Experts have warned of the threat posed by “low-tech” terror attacks, following Wednesday’s deadly rampage outside the UK Parliament and questions over another incident in Antwerp, like reported by arabnews.com.
The London attacker — who mowed down two civilians with his car and stabbed a policeman before being shot dead — was on Thursday named as British-born Khalid Masood.
Daesh claimed responsibility for the attack in a statement issued by its Amaq news agency, but did not name Masood and gave no details.
“Masood was not the subject of any current investigations and there was no prior intelligence about his intent to mount a terrorist attack,” London’s Metropolitan Police said in a statement.
“However, he was known to police and has a range of previous convictions for assaults, including GBH (grievous bodily harm), possession of offensive weapons and public order offenses.”
Prime Minister Theresa May told Parliament the attacker had once been investigated by the MI5 intelligence agency over concerns about violent extremism, but was a peripheral figure. About 40 people were injured in the attack, of whom 29 remain in hospital, seven in critical condition.
Britain’s Foreign Secretary Boris Johnson said the fact that victims from the London attack came from 11 countries shows that “an attack on London is an attack on the world.”
Police arrested eight people at six locations in London and Birmingham in the investigation into the attack.
The bloodshed in London took place on the first anniversary of attacks that killed 32 people in Brussels, and resembled Daesh-inspired attacks in France and Germany where vehicles were driven into crowds.
Many have been shocked that the attacker was able to cause such mayhem in the heart of the UK capital equipped with nothing more than a hired car and a knife.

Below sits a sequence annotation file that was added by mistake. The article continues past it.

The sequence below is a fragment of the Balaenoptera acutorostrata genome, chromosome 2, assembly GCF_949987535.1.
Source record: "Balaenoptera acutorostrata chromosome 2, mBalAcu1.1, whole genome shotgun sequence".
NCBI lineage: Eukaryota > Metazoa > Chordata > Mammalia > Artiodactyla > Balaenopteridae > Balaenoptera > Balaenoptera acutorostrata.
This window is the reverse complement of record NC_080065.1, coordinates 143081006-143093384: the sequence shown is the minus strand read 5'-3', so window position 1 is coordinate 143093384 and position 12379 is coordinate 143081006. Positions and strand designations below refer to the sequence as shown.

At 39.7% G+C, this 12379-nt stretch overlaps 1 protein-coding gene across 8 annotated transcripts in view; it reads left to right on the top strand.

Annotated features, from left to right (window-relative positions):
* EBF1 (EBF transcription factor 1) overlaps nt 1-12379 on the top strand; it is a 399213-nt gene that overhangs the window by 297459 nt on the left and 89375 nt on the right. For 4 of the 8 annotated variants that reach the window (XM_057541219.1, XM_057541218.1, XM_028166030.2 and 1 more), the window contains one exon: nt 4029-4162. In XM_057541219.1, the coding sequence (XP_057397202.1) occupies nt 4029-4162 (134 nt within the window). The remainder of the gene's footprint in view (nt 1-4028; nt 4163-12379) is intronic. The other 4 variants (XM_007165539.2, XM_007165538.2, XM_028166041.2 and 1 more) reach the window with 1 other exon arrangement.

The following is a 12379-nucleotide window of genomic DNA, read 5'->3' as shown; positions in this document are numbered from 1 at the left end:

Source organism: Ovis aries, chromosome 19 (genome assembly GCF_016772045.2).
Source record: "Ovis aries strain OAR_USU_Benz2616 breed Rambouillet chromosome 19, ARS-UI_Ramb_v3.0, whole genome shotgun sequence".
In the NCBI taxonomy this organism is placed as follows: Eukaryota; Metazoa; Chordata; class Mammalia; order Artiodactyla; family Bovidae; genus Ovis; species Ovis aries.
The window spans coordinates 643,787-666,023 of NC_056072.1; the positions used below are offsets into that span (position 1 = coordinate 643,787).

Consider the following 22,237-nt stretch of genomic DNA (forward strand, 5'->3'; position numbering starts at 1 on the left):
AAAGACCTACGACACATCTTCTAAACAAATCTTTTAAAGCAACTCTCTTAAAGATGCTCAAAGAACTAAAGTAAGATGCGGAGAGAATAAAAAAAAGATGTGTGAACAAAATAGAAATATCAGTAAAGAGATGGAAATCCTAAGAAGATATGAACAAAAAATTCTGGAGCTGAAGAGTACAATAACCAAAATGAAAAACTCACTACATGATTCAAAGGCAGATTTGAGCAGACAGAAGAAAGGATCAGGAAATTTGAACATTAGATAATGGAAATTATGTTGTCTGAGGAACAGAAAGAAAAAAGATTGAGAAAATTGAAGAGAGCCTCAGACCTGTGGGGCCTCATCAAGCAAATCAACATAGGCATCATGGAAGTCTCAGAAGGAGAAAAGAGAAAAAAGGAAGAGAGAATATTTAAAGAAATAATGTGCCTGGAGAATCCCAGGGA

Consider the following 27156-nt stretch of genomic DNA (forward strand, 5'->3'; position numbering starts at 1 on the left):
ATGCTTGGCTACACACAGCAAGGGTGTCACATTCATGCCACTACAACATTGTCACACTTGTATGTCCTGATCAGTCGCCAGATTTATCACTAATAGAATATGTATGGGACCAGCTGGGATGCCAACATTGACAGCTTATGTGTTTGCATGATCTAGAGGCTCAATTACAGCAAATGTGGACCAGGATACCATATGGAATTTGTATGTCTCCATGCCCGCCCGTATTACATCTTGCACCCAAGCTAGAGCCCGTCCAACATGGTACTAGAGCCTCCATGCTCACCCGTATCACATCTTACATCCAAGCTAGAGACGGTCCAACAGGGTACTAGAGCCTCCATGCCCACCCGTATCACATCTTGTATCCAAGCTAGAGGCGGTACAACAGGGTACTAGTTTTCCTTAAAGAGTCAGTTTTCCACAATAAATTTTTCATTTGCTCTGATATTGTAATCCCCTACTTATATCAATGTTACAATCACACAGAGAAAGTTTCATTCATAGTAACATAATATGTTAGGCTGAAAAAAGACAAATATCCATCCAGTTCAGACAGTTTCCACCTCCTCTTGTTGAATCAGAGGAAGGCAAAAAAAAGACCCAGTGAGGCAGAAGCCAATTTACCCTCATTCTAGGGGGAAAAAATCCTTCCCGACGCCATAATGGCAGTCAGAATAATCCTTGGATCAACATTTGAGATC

“This kind of attack, this lone-wolf attack, using things from daily life, a vehicle, a knife, are much more difficult to forestall,” Defense Minister Michael Fallon told the BBC.
Professor Lee Marsden, head of the School of Politics, Philosophy, Language and Communication Studies at the University of East Anglia, said there is a pattern of terror attacks launched with “whatever weapons are to hand.”
Marsden told Arab News: “It is the low-tech nature of this which is the concern — that there doesn’t need to be the level of sophistication that previous terror groups were able to employ.
“In one sense it’s less alarming because it was less sophisticated; on the other hand it does send out a message that individuals can inflict maximum damage with very limited resources.
“It’s the random nature of it which is an effective tool in terms of creating fear, and as a direct challenge to governments in the West about their ability to be able to protect their own citizens.”
Marsden said that Daesh’s claim that it was behind the London attack should be treated with caution.
“It’s really (a question of) whether Islamic State is orchestrating this or whether it’s just inspiring the attack,” he said.
“Daesh are masters of publicity and very media-savvy. And it costs them very little to claim (such attacks). This gives them publicity, notoriety, particularly at a time when they’re clearly on the back-foot and losing significant amounts of territory in Iraq. This deflects from that; it sends out a message… that they’re still very much in business.”
It emerged on Thursday that a man had been arrested after a car was driven at speed into a pedestrianized street in Antwerp, Belgium, forcing people to jump out of its path.
The car sped away in the Belgian port leaving no one injured, but prosecutors said police later arrested a man suspected of being the driver, naming him as Mohammed R., a 39-year-old French national of North African origin.
Antwerp police found knives in the vehicle and a canister containing an unknown substance that bomb disposal officers were checking, Belgian federal prosecutors’ office said in a statement.
The Belgian federal prosecutors did not give details of any motive but said they had been called in “based on all these elements and the events in London yesterday.”
A French source later told Reuters that authorities there believed the suspect had not been trying to hit anyone, but was probably drunk and trying to escape a police check.